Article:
Friday, March 27, 2009

Accidental Copy Catting

I possess the trait I think many writers out there have wherein the ideas that inspire me enough to actually sit down and put something on paper come from the ether. Maybe a scenario or experience will spark an idea - the other day I saw two surveyors measuring and marking the street for some thing or another and thought that this might be an interesting profession to explore for a female in a male-dominated industry - and things blossom off of that original seed.

But for the most part, I get an idea from either a particular character that comes to mind fully-formed, or because there is some emotion or relationship or scenario that I want to explore. Sometimes it's a plot - what would happen if this happened or that - that inspires me. But usually my inspiration is character driven.

Rarely, I'll read a story and like the general premise but think I would have done it differently. When this kind of story inspiration strikes, I tend to ignore it other than running a few scenes through my head when I'm sitting in traffic. I worry too much about copying someone else to ever go down that road.

Which is why I'm kind of freaked right now. I've been working for quite a while on a particular story, and I'm fully in love with the characters. I've plotted things out, written many many words, and it's been the one idea that I've consistently turned to when other ideas claw their way upward vying for attention. I'm determined to finish this.

Except, in the past two days I've come across both a book series and a TV show (not based on the book - completely different) that contain elements that are uncomfortably close to my grand opus. I have neither read the book series in question nor ever watched an episode of the TV program. I swear on a stack of bibles a yard high that it is 100% coincidence that my ideas run so close to what has already been produced.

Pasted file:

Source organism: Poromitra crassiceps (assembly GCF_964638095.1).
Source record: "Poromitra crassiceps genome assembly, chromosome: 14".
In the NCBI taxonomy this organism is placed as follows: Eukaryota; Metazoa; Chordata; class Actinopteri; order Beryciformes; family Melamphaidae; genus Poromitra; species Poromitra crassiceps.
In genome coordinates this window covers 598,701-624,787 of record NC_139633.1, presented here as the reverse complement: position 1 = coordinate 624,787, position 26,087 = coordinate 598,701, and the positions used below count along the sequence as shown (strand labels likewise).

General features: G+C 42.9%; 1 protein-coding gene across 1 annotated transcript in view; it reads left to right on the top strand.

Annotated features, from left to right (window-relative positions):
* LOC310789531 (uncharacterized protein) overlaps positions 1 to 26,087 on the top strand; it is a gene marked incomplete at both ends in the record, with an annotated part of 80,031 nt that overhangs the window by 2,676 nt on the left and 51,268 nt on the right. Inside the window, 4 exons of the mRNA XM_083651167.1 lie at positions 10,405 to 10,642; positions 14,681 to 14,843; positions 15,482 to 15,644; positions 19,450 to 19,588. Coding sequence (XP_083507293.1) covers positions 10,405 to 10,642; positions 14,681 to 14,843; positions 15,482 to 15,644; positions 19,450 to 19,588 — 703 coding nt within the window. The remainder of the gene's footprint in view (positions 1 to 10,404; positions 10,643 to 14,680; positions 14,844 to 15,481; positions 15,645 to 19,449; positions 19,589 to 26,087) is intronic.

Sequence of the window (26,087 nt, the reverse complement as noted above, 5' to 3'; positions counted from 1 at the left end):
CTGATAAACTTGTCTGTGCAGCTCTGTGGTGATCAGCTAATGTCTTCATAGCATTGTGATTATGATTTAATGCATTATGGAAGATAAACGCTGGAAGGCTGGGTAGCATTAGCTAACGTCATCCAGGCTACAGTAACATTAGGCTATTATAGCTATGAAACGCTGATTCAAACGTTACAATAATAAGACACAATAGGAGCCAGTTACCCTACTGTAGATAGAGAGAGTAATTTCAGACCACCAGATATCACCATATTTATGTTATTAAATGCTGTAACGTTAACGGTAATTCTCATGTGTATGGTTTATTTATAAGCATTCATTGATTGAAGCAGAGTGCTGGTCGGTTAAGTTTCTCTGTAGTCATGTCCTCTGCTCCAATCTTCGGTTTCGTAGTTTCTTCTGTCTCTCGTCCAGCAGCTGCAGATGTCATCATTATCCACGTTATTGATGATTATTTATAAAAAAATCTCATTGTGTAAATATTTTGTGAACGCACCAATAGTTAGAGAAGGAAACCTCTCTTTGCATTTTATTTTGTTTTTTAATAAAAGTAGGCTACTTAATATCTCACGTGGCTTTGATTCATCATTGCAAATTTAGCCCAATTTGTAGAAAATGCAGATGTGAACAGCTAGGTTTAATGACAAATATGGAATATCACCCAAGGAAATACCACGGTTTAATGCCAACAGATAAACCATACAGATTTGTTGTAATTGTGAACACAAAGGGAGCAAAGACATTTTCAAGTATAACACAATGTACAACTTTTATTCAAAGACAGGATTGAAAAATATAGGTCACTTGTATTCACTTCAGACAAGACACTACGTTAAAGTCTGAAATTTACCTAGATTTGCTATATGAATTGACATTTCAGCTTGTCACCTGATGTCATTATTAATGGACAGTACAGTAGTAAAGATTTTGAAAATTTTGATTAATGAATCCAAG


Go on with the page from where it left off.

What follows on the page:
But, damn! How did this happen? How did I come up with the same thoughts as those who took it further and produced something with those ideas? Am I really that completely unoriginal? Are my "pulled from the ether" ideas really that cliché? Am I being subconsciously influenced even by pop culture that I've never directly encountered?

To say I'm discouraged is an understatement. I know that there really is no such thing as a new idea. It has all been done before. And I fully buy into the rhetoric that it's not the idea that makes something worthwhile but rather how you put your own, unique spin on it that counts. Two people can turn out completely different results when given the same basic ingredients. If this weren't the case, humankind would have long ago stopped bothering to write, paint, sing, dance or otherwise express themselves creatively because, hey, been there, seen that.

I guess I'm faced with the question of where the line is between "same basic premise, unique execution" and "same basic premise, very similar execution". How many details must be the same for it to skirt way too close to copying for comfort? And if a writer honestly - honestly - was not in any way influenced by the original by virtue of honestly - HONESTLY - not even knowing what the original was about, is it okay to stay the course?

I refuse to give up on my work. First, I've put too much time and energy into it to abandon it. Secondly, I really do love my characters. The idea of not telling their stories simply because they sounds eerily like someone else's story (either in basic structure or because of a few similar details) makes me slightly nauseated. In the end, if my eyes are the only ones that ever bear witness to what I've created, I'm even okay with that.

Sort of. Because I'm of the philosophy that writing for ones' own personal enjoyment is a great hobby, but if you have no intention of every sharing your story, why not just keep it in your head?

Perhaps my solution should be to cut myself off from all media. Currently I never, ever read any book if it even slightly resembles something I have cooking in my own mind. I don't want to ever be influenced - consciously or not - by someone else's interpretation. But clearly I am being influenced somehow.


Thursday, March 19, 2009

The Office

So, I finally discovered The Office.

I'd caught a random episode at one point, and I couldn't figure out what in the world people found so funny about this show. Maybe it's the absence of a laugh track to clue me in to what was supposed to be funny, but I just didn't find myself amused in any way. Office Manager Michael Scott (Steve Carell) was inane and stupid, and paper salesman Dwight Shrute (Rainn Wilson) was downright mean. I was supposed to tune in to watch these two goof balls act like idiots?

Then, a few weeks ago, I was trolling through the remote when I happened to catch the Tuesday night airings of The Office in syndication on TBS. Two episodes, which I watched intently, and I was good and hooked.

I have no idea what spurred me to give this show another try when I hadn't gotten it the first time. Actually, yes, I do know.

Jim and Pam.